The military is taking a double whammy as it begins preparing for a transition to a peacetime force, something that hasn't existed in more than a decade.
First, there's the "peace dividend." That's essentially cuts in military spending caused by the drawdown of forces as the war in Afghanistan finally ends.
That doesn't translate as much as you'd think to lower taxes, or even deficit reduction, however. Essentially, every Congressman back in D.C. is trying to find a way to divert as much as they can to pork projects in their own districts.
Meanwhile, the military gets much leaner -- almost anorexic.
Around here, more people than normal know better, but in much of the country our military successes are see as being based primarily on high-tech toys -- like Predator drones firing laser-guided missiles.
What people -- and Congress -- seem to forget, is that all the high-tech toys in the world won't help you if you don't have a military force properly trained to use them. That's been our real strength -- our level and quality of training.
But those lords of logic in Congress don't seem to understand that. No war? No need to train anywhere nearly as much as we've been doing. Of course, that logic will get people killed the next time something pops up and we need to send our men and women into harm's way.
At the rate we're going right now, give it two years and a Boy Scout troop armed with baseball bats will be able to take on half our forces with a chance to win. Our enemies must be gloating over how much "victory disease" is going to gut us.
So, the first whammy is the budget cuts. The second is sequester.
Remember that deal struck over the artificial debt ceiling crisis in 2011? Since sequester was so bad, nobody would let it kick in. Right? Even after a very partisan bipartisan commission failed, it still wasn't going to happen. Someone would find a compromise to prevent it.
But it's now two years later and both party's political skills are only good for fingerpointing while their serious policy skills remain at the fingerpainting stage. It's easier to blame the other guy than work the problem.
So, sequester has kicked in -- and nobody seems to notice. Yet. It's like a mudslide. It starts out slow, builds up speed and eventually wipes out entire towns.
There are approximately 420 civilian employees at MHAFB that will be affected by sequester, people who perform integral functions such as maintenance, intelligence, logistics, contracting and health care.
Furlough notices are already going out (the affected personnel will get at least 30 days notice) and beginning in late April most of the base's civilian employees will be furloughed one day a week for the last 22 weeks of the fiscal year, which equates to a 20 percent cut in their pay between April and the end of September.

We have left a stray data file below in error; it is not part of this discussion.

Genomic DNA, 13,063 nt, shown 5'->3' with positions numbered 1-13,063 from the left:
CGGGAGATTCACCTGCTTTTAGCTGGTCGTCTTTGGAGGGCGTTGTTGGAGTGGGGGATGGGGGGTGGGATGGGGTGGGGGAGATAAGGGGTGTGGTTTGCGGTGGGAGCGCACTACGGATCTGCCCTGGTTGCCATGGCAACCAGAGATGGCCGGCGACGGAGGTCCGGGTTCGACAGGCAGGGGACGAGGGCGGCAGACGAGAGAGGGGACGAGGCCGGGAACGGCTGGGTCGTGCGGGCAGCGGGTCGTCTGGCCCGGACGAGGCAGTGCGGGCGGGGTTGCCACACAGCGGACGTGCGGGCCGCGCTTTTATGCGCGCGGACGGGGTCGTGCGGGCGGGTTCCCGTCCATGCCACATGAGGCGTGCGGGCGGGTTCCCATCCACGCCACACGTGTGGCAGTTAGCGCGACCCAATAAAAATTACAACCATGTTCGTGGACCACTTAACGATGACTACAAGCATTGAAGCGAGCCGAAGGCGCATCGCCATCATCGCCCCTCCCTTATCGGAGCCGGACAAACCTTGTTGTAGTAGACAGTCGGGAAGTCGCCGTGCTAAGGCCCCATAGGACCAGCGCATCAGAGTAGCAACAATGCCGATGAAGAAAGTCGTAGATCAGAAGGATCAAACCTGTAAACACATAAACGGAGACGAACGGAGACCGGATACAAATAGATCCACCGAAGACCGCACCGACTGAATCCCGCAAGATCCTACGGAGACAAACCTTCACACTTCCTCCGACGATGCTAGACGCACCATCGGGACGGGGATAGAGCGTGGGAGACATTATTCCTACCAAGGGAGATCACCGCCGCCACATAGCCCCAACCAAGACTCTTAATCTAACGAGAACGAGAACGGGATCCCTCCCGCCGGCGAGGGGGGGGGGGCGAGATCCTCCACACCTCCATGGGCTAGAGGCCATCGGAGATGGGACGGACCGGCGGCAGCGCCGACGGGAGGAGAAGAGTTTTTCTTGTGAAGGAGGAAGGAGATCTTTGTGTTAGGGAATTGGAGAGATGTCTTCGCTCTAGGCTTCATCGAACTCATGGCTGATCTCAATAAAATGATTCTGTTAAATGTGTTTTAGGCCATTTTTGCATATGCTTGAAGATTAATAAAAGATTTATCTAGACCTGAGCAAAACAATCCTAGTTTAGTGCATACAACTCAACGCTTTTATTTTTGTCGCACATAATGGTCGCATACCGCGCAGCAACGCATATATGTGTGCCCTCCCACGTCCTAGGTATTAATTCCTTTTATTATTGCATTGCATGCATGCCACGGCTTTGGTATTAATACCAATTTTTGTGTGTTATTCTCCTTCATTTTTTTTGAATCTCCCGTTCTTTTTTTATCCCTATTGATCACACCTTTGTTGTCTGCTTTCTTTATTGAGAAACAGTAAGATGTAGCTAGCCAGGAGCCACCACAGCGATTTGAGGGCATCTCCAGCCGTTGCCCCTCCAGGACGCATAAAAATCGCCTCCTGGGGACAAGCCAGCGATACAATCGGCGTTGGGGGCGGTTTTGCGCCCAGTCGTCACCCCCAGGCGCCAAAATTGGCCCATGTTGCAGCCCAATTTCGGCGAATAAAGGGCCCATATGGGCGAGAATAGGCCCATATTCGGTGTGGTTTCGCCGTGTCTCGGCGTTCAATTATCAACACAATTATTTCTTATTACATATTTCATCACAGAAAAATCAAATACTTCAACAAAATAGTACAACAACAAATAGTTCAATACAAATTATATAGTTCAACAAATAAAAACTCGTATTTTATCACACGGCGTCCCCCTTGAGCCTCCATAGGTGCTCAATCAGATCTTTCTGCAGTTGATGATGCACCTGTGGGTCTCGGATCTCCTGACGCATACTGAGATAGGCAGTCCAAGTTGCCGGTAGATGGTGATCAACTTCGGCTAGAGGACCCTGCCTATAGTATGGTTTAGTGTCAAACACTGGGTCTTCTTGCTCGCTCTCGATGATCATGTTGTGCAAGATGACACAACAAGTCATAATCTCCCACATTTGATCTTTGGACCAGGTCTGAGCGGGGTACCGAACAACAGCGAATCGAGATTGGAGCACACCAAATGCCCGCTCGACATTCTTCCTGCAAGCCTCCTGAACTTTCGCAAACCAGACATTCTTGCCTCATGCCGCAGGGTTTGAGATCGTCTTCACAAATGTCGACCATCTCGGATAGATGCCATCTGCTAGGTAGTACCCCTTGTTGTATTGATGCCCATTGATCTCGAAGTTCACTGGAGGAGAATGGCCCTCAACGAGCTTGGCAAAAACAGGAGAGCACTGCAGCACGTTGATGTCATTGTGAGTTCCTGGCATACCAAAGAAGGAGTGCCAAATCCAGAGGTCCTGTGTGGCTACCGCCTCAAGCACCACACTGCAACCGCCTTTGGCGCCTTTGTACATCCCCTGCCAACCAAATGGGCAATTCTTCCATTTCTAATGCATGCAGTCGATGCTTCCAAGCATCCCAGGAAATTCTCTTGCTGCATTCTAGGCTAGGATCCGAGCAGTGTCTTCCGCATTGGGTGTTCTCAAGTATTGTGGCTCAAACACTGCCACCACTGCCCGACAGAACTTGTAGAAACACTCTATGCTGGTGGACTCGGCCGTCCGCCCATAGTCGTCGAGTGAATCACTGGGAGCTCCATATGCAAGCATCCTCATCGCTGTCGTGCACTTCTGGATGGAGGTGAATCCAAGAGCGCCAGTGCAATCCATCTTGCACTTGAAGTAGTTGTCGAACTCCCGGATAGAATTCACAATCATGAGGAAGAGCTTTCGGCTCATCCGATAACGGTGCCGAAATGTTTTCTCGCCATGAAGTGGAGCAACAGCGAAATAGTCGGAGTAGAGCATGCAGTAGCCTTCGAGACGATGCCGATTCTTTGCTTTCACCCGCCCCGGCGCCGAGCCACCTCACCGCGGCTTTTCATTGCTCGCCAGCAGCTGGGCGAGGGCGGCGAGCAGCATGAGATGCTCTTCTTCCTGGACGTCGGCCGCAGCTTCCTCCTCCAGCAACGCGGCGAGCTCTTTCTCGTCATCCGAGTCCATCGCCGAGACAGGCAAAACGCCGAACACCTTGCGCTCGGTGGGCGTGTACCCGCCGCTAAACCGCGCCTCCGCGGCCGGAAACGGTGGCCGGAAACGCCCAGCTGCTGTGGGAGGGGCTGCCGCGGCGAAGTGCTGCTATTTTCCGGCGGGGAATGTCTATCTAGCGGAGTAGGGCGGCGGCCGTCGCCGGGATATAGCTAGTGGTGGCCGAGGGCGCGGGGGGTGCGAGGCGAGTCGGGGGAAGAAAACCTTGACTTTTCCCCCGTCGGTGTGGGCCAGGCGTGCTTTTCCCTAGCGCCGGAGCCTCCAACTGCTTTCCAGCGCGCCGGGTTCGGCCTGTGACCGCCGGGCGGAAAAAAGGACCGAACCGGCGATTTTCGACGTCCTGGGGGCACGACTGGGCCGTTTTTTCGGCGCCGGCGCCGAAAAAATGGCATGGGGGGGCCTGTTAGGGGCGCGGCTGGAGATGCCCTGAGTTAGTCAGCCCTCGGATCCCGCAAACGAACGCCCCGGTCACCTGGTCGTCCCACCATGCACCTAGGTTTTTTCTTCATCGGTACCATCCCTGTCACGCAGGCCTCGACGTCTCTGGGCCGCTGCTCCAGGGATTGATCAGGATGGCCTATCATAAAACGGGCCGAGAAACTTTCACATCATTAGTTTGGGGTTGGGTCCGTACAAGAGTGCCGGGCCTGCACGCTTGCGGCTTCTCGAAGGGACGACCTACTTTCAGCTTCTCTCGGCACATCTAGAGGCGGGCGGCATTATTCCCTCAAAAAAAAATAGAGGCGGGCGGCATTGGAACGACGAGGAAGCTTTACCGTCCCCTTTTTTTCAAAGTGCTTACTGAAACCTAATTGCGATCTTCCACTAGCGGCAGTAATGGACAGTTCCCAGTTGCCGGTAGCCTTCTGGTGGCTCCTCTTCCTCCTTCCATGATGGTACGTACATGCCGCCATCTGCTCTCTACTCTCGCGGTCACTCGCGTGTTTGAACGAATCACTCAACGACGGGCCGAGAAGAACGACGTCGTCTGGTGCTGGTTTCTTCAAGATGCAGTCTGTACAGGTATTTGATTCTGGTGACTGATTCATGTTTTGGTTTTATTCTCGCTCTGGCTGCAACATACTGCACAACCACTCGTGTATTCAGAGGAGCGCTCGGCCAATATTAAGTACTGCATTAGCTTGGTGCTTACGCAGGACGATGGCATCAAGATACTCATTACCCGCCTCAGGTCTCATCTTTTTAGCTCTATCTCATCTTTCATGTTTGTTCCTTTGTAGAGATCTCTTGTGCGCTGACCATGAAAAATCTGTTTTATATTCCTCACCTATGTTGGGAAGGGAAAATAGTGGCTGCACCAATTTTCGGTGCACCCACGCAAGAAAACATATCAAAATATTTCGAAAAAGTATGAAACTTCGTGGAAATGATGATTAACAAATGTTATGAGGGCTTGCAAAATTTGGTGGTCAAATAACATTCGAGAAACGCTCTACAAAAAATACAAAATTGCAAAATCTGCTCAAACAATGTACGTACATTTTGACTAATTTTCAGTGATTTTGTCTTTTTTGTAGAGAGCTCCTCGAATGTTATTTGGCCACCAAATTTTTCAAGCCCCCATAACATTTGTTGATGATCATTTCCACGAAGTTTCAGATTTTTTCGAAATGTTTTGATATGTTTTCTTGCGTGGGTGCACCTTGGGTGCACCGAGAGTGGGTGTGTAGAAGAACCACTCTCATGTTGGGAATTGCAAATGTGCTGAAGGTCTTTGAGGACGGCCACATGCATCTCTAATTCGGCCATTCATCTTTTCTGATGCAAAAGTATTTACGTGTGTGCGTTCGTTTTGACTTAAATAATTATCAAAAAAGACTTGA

There will be a few exceptions, for those deemed "mission critical," but surprisingly, for a military that prides itself on planning, as of last week the base still didn't have any firm guidelines from higher authority as to what jobs would be deemed mission critical.
Unless you think about it for a moment, a furlough sounds somewhat OK. Those people will still have a job. They'll just lose one dollar out of every five they've been earning.
But not many household budgets these days have a 20 percent "pad" that they don't really need to pay bills. This is going to hurt -- badly.
And it's effects are going to trickle down to Main Street (this is the real trickle down economics), because the loss to the local economy is the equivalent of losing 20 percent of the jobs on base -- that's 84 people.
If any business in town put 84 people out of work, or if the base suddenly cut 84 civilian employees, the panic level in town would be palpable. People would be screaming for the city's economic development office to find a new business to replace those jobs -- right now!
But since it's "just a cut in pay" until Congress gets its act together.... which means it could last until hell becomes a hockey rink, nobody's panicking -- although maybe they should.
DoD is doing what it can for these people. It will protect their health benefits and other benefits "where possible," a base spokesperson said, adding that "all civilian employees are welcome to schedule appointments with the Airmen and Family Readiness Center on base who will assist them with any concerns they may have."